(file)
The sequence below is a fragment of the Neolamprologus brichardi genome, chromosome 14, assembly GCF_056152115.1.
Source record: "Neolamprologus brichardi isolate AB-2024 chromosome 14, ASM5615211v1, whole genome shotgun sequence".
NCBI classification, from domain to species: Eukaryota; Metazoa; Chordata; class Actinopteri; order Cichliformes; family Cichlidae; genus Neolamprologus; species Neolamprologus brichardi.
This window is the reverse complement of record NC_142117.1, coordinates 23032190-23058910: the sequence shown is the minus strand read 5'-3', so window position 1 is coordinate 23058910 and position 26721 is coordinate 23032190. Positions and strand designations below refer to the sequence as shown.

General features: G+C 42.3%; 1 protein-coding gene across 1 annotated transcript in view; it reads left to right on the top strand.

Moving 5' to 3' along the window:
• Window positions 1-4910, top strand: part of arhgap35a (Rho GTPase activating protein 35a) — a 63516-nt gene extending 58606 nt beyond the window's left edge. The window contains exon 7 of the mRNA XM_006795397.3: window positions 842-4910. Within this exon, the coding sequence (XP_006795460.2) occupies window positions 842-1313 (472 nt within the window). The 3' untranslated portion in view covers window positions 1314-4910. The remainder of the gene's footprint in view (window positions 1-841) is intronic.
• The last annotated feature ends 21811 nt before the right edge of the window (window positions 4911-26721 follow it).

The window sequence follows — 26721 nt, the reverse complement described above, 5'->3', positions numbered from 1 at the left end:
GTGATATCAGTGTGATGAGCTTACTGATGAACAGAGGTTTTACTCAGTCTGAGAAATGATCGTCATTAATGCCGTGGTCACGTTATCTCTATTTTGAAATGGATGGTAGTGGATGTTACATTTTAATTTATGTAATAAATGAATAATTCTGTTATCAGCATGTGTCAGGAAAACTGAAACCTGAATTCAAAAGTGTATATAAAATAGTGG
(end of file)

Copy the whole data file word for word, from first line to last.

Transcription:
The sequence below is a fragment of the Neolamprologus brichardi genome, chromosome 14, assembly GCF_056152115.1.
Source record: "Neolamprologus brichardi isolate AB-2024 chromosome 14, ASM5615211v1, whole genome shotgun sequence".
NCBI classification, from domain to species: Eukaryota; Metazoa; Chordata; class Actinopteri; order Cichliformes; family Cichlidae; genus Neolamprologus; species Neolamprologus brichardi.
This window is the reverse complement of record NC_142117.1, coordinates 23032190-23058910: the sequence shown is the minus strand read 5'-3', so window position 1 is coordinate 23058910 and position 26721 is coordinate 23032190. Positions and strand designations below refer to the sequence as shown.

General features: G+C 42.3%; 1 protein-coding gene across 1 annotated transcript in view; it reads left to right on the top strand.

Moving 5' to 3' along the window:
• Window positions 1-4910, top strand: part of arhgap35a (Rho GTPase activating protein 35a) — a 63516-nt gene extending 58606 nt beyond the window's left edge. The window contains exon 7 of the mRNA XM_006795397.3: window positions 842-4910. Within this exon, the coding sequence (XP_006795460.2) occupies window positions 842-1313 (472 nt within the window). The 3' untranslated portion in view covers window positions 1314-4910. The remainder of the gene's footprint in view (window positions 1-841) is intronic.
• The last annotated feature ends 21811 nt before the right edge of the window (window positions 4911-26721 follow it).

The window sequence follows — 26721 nt, the reverse complement described above, 5'->3', positions numbered from 1 at the left end:
GTGATATCAGTGTGATGAGCTTACTGATGAACAGAGGTTTTACTCAGTCTGAGAAATGATCGTCATTAATGCCGTGGTCACGTTATCTCTATTTTGAAATGGATGGTAGTGGATGTTACATTTTAATTTATGTAATAAATGAATAATTCTGTTATCAGCATGTGTCAGGAAAACTGAAACCTGAATTCAAAAGTGTATATAAAATAGTGG